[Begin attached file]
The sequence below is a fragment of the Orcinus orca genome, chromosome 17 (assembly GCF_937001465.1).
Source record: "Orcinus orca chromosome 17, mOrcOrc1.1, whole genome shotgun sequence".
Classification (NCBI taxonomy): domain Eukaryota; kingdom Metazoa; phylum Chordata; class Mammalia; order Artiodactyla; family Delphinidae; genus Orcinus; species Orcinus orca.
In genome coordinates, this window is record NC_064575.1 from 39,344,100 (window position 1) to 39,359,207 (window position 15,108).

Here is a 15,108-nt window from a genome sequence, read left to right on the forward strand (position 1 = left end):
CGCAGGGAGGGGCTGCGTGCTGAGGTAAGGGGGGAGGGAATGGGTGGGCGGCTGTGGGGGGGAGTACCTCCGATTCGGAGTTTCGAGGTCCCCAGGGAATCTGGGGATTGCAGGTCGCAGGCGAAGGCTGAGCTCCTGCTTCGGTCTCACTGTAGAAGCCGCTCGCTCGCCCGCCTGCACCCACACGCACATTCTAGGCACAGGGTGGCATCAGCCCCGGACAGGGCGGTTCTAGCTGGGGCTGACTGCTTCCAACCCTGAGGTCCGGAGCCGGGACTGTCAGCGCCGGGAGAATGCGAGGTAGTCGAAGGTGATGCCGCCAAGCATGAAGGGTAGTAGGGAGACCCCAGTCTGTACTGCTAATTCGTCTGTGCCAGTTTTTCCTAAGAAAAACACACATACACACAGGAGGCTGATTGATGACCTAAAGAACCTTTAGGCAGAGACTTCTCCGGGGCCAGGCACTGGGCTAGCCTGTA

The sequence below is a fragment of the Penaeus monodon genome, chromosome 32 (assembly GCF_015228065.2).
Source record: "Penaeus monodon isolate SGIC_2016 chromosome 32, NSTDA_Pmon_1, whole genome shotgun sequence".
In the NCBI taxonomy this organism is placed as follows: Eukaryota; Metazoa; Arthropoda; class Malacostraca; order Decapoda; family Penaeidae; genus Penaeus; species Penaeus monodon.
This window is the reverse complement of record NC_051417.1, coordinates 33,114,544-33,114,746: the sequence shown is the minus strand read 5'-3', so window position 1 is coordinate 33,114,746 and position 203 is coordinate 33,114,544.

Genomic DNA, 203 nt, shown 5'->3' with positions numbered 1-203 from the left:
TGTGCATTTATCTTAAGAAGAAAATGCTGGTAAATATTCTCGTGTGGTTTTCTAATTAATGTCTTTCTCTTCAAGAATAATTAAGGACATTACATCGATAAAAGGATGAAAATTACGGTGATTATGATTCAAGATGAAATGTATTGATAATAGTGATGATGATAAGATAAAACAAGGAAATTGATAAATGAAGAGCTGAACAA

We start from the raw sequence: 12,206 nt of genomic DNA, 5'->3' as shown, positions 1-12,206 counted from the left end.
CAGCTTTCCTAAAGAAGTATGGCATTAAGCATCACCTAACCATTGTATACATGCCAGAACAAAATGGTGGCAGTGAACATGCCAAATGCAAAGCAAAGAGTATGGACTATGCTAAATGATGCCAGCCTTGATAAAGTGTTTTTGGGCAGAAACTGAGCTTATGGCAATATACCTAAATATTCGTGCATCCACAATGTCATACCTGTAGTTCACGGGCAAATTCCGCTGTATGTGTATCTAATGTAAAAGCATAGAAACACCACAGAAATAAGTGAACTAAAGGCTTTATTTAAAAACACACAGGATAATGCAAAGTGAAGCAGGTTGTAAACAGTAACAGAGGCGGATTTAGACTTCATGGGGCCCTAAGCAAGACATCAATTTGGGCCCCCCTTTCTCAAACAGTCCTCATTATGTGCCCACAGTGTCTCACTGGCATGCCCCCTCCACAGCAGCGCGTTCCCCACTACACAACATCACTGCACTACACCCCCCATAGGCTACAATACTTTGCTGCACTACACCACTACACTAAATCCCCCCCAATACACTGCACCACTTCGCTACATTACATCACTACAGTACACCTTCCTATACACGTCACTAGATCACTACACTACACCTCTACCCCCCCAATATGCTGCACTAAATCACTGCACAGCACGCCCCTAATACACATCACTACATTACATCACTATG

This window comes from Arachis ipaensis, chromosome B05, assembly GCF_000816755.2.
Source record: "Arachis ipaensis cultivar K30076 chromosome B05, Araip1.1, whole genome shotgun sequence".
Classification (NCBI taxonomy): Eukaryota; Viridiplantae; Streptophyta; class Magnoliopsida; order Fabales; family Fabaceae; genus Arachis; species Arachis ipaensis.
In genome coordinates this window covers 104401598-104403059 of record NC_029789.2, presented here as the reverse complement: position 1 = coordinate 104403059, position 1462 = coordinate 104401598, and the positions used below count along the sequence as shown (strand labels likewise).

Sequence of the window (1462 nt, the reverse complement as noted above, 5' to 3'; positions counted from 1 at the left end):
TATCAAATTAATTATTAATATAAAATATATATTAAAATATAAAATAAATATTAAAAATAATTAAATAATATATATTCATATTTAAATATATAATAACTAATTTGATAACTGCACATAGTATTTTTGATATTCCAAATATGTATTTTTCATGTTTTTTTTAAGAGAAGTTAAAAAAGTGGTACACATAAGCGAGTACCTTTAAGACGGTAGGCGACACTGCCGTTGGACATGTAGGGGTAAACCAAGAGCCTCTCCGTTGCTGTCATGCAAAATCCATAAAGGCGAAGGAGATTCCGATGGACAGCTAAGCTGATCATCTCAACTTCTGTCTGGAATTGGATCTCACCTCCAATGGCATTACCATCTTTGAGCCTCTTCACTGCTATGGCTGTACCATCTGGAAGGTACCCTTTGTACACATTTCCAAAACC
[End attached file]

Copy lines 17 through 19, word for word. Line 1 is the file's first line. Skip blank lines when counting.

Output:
Classification (NCBI taxonomy): Eukaryota; Viridiplantae; Streptophyta; class Magnoliopsida; order Fabales; family Fabaceae; genus Arachis; species Arachis ipaensis.
In genome coordinates this window covers 104401598-104403059 of record NC_029789.2, presented here as the reverse complement: position 1 = coordinate 104403059, position 1462 = coordinate 104401598, and the positions used below count along the sequence as shown (strand labels likewise).

Sequence of the window (1462 nt, the reverse complement as noted above, 5' to 3'; positions counted from 1 at the left end):